Originally written by Daniel H. Pink
In the mid-1960s, two soon-to-be-legendary University of Chicago social scientists – Jacob Getzels and Mihaly Csikszentmihalyi – began studying the elusive subject of creativity. For one of his first investigations, in 1964, Csikszentmihalyi went to the nearby School of the Art Institute of Chicago and recruited about three dozen fourth-year art students for an experiment. He brought them into a studio that had two large tables. On one table were twenty-seven objects, exotic and mundane, that the school often used in its drawing classes. Csikzentmihalyi asked the students to select one or more objects from the first table, arrange a still life on the second table, and produce a drawing of the result. The young artists approached their task in two distinct ways. Some examined relatively few objects, outlined their idea swiftly, and moved quickly to draw their still life. Others took their time. They handles more objects, turned them this way and that, rearranged them several times, and needed much longer to complete the drawing. As Csikszentmihalyi saw it, the first group was trying to solve a problem: How can I produce a good drawing? The second was trying to find a problem: What good drawing can I produce?
Then Csikszentihalyi conducted a mini art show of the student creations and asked a panel of art experts to evaluate the works. (These experts didn’t know what Csikszentmihalyi was studying, nor did they know the source of art.) When he tabulated the ratings, Csikszentmihalyi discovered that the experts deemed the problem finders’ works far more creative than the problem solvers’. In 1970, Csikszentmihalyi and Getzels tracked down these same artists, now out of school and working for a living, to see how they were faring. About half the students had left the art world altogether. The other half was working, and often succeeding, as professional artists. The composition of that second group? Nearly all were problem finders back in their school days. When Csikzentmihalyi and Getzels followed up again in the early 1980s, they discovered that the problem finders “were 18 years later significantly more successful – by the standards of the artistic community – than their peers” who had approach ether still life drawings as more craftmanlike problem solvers. “The quality of the problem that is found is a forerunner of the quality of the solution that is attained…” Getzels concluded. “It is in fact the discovery and creation of problems rather than any superior knowledge, technical skill or craftsmanship that often sets the creative person apart from others in his field.”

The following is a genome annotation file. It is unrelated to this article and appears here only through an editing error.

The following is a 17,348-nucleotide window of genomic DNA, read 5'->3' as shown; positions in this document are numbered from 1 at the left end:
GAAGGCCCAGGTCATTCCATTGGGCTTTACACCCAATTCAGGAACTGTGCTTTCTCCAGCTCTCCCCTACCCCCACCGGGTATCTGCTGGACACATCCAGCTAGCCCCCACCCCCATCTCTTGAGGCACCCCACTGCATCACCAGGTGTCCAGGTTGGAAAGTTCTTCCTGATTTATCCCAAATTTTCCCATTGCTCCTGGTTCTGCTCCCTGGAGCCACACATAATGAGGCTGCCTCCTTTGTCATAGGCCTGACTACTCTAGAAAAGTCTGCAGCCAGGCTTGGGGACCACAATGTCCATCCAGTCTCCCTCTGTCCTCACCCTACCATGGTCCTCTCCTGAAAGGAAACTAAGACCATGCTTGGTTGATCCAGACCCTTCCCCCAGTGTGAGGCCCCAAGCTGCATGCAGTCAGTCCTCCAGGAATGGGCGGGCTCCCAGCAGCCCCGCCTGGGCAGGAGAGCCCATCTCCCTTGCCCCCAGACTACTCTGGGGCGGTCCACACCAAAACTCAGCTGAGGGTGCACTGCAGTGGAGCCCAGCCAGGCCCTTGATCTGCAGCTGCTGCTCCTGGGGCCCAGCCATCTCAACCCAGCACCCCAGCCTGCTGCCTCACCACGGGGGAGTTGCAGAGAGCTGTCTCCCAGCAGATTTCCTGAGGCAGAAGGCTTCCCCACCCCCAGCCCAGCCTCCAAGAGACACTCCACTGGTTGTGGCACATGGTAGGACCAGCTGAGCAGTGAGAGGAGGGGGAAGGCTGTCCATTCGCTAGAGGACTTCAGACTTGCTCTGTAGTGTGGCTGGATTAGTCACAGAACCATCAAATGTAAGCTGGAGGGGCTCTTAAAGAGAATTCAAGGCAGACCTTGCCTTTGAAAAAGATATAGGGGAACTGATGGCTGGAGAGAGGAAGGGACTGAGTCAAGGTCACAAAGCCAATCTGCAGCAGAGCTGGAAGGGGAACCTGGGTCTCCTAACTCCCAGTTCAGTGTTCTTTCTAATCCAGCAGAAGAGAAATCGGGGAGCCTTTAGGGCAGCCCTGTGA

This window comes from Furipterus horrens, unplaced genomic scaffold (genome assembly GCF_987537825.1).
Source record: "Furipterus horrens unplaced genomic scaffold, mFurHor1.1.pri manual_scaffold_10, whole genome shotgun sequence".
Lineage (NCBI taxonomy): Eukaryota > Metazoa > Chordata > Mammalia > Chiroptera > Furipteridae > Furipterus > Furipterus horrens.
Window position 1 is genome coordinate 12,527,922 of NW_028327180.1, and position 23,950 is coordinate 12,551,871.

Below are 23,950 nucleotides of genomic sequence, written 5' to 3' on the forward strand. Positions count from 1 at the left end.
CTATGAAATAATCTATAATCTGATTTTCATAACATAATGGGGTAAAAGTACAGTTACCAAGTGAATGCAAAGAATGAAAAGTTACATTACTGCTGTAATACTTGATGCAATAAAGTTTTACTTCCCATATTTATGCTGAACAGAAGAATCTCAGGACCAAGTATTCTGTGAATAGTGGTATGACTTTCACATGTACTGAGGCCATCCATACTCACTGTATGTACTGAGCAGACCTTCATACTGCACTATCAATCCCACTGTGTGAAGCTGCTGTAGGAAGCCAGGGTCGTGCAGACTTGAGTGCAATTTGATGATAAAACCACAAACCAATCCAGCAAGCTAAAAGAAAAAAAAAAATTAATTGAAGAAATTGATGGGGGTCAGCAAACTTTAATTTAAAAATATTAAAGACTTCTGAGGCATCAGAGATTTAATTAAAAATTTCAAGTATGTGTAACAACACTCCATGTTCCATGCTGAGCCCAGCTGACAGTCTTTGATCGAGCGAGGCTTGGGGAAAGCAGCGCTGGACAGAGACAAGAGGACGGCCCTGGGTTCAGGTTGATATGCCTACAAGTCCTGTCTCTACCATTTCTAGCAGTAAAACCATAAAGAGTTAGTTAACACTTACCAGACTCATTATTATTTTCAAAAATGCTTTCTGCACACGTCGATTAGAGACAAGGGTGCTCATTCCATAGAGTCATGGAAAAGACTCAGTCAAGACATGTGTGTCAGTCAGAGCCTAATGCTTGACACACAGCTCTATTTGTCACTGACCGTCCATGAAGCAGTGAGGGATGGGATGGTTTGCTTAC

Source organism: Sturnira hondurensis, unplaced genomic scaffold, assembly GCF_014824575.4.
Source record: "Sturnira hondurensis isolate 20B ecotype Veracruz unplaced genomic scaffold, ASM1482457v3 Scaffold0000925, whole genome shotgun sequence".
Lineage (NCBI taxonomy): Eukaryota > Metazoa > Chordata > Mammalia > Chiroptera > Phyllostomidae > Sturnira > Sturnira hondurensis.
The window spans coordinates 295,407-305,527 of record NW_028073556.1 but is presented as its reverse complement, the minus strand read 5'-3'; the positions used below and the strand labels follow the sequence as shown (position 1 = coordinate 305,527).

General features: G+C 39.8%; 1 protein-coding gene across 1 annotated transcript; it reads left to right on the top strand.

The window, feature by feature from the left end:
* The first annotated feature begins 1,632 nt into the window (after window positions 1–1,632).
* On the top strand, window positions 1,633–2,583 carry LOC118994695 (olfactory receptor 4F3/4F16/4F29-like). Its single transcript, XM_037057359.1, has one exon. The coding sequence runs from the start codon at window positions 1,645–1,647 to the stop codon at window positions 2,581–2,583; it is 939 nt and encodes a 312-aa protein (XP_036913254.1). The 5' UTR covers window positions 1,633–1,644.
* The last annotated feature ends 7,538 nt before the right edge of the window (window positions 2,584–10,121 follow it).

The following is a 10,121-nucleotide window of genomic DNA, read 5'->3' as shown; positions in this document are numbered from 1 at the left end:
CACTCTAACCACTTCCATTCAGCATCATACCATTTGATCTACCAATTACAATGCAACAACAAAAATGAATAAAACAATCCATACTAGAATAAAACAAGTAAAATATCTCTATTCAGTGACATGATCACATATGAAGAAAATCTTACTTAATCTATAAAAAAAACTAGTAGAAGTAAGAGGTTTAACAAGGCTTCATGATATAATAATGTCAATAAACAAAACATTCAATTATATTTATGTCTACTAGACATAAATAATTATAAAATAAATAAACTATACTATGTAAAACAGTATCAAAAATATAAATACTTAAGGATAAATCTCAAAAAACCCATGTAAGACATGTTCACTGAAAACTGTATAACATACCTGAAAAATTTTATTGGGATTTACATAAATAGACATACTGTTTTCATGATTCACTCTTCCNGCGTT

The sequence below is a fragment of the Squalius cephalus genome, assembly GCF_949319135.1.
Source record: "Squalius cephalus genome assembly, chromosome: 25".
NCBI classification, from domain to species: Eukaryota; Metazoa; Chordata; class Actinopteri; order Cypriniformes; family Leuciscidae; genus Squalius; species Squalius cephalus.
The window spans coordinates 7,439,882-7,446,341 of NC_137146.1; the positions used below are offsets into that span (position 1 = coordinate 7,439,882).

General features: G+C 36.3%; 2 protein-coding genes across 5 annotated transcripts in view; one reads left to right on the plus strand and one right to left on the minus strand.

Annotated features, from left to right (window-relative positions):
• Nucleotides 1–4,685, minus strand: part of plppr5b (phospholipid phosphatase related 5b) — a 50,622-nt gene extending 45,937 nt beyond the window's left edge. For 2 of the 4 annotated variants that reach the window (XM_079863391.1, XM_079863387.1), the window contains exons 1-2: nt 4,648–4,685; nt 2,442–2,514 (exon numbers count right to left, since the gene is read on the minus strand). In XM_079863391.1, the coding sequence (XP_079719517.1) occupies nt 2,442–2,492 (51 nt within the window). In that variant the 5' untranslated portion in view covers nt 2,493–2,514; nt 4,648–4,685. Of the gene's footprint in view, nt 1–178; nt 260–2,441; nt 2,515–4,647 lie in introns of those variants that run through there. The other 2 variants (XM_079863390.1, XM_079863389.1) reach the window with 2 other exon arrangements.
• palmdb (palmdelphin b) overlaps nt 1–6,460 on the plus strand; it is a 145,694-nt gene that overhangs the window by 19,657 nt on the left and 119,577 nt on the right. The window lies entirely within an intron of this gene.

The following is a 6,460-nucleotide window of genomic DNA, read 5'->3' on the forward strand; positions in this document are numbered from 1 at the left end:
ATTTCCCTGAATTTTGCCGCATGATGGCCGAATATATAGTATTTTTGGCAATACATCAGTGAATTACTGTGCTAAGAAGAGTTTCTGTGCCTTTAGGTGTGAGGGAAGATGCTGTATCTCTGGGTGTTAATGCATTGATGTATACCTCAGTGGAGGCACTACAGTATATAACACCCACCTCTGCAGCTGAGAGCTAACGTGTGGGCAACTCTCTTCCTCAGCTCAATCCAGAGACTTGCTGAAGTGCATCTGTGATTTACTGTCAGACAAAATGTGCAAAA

Although a few academics took issue with the Csikszentihalyi – Getzels distinction between solving and finding, the duo’s research influenced both the modern understanding and the academic study of creativity. In subsequent research, they and other scholars found that people most disposed to creative breakthroughs in art, science, or any other endeavor tend to be problem finders. These people sort through vast amounts of information and inputs, often from multiple disciplines; experiment with a variety of different approaches; are willing to switch directions in the course of a project; and often take longer than their counterparts to complete their work.